Amid the lingering housing crisis, full of fraudulent foreclosures, falling home prices, missed mortgage modifications, and underwater homes drowning in delinquencies, many disenfranchised Americans have turned to renting to keep a roof over their heads, and their heads above financial water.
But new numbers from the Census Bureau and Morgan Stanley reveal that home ownership rates have fallen even more dramatically than previously thought, with average Americans avoiding the real estate reckoning through a variety of rental safety nets.
While, the official home ownership rate is around 66 percent, if you take out the widening number of mortgage delinquencies, this figure is actually 59.7 percent.
Morgan Stanley's Oliver Chang told American Public Media’s Marketplace that foreclosures take so long these days, they're slow to show up in the numbers:
“So we believe that the seven-and-a-half million people that are delinquent probably should not be counted as homeowners because in a more normal environment, they would already no longer be a homeowner.”
In short, the United States is becoming a country of renters right before our eyes.
According to Marketplace, “Advocates of the tarnished American Dream say ownership creates more stable communities and essentially forces families to save money.” But analyst Christopher Thornberg with Beacon Economics-- a homeowner -- says buying a house “is sort of like buying a flatscreen TV. It's a luxury, not a necessity.”
Yet, even in a period where renting can be financially friendlier than owning a home of your own, conscientious and reasonable renters continue to face this tough economy head-on too.
Even renters are being threatened by the meteoric rise in foreclosures with lenders actually tacking eviction notices to their rental doors. At the start of the recession, reports of renters being blindsided by foreclosure notices were not unusual. The problem prompted President Obama to sign the federal Protecting Tenants at Foreclosure Act in 2009. It requires that tenants receive a 90-day notice if they are being evicted due to foreclosure—and that most existing leases for renters be honored up to the end of their term. This is little comfort to renters looking to avoid the housing crisis altogether.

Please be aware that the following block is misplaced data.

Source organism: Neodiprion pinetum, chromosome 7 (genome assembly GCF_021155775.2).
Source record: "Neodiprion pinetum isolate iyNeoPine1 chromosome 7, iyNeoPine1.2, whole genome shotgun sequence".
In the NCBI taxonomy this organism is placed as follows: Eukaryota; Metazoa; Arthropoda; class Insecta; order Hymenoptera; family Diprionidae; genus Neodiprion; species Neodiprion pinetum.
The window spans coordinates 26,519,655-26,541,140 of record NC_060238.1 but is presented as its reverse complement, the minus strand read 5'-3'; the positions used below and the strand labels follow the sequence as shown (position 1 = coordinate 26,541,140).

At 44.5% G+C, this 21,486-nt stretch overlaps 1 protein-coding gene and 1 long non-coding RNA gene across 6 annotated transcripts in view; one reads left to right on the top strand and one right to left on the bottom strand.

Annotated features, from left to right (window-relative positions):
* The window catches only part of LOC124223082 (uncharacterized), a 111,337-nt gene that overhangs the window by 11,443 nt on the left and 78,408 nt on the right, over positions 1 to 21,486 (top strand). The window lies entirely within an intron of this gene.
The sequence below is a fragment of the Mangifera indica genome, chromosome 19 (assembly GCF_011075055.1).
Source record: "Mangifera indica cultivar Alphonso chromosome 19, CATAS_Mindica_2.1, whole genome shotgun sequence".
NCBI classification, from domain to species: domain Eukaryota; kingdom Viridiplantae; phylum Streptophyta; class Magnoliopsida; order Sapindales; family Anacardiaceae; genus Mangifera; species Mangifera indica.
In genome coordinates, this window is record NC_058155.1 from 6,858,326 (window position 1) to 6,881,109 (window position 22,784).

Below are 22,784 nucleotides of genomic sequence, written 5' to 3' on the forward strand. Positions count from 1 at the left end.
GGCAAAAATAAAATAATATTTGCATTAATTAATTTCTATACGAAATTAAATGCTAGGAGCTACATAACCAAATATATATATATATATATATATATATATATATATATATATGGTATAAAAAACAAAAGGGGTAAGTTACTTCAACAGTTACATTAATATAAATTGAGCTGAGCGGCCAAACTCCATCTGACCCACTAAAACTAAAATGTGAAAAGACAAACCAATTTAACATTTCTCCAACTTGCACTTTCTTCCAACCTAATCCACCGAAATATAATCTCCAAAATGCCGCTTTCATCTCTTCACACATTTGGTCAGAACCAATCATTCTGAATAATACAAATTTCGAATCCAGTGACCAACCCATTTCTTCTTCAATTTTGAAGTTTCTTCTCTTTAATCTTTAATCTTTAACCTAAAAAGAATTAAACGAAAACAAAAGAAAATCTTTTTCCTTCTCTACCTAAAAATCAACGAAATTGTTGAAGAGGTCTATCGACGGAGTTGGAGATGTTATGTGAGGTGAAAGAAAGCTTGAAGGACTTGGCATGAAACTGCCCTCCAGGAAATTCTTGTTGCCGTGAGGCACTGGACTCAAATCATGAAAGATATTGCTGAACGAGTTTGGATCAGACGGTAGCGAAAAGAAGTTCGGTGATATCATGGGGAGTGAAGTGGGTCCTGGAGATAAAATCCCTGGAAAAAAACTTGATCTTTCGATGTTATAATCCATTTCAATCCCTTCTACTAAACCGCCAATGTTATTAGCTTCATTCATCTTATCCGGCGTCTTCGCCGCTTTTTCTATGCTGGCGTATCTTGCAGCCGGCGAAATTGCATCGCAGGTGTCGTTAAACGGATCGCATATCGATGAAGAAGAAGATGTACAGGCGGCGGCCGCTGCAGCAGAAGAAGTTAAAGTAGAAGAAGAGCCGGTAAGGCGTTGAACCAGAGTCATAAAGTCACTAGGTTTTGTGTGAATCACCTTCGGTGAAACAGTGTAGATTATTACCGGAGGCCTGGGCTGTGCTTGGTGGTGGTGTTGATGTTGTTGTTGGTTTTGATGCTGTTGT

This tenant trauma can be made worse not only foreclosure but when landlords seek bankruptcy. While bankruptcy is a solid solution for homeowners seeking solace from piles of debt, their “get out of jail free card,” can be terrible sign for to the renter-debtor. In turn, some tired tenants are themselves turning to bankruptcy in the hopes of getting back on their financial feet and avoiding eviction from their “Rental Sweet Rental.” In fact, the situation has prompted some bankruptcy judges and attorneys are sometimes forcing defaulting homeowners, investors and landlords to be more accountable to their tenants.
As thousands of American renters search for more immediate and steady help to stay in their apartments and rental homes, many are turning to bankruptcy to stop their own rental recessions. If you too have been effected by the economic crisis, knowing a qualified bankruptcy attorney can also help you to conquer your creditors and face your landlord, yielding the right kinds of support, information and insights—at a low cost— for a viable and secure future beyond our own “Great Recession.” The bankruptcy professionals at the Law Offices of John T. Orcutt offer a totally FREE debt consultation and now, more than ever, it’s time to take them up on their offer. Just call toll free to 1-888-234-4181, or during the off hours, you can make your own appointment right online at www.billsbills.com. Simply click on the yellow “FREE Consultation Now” button.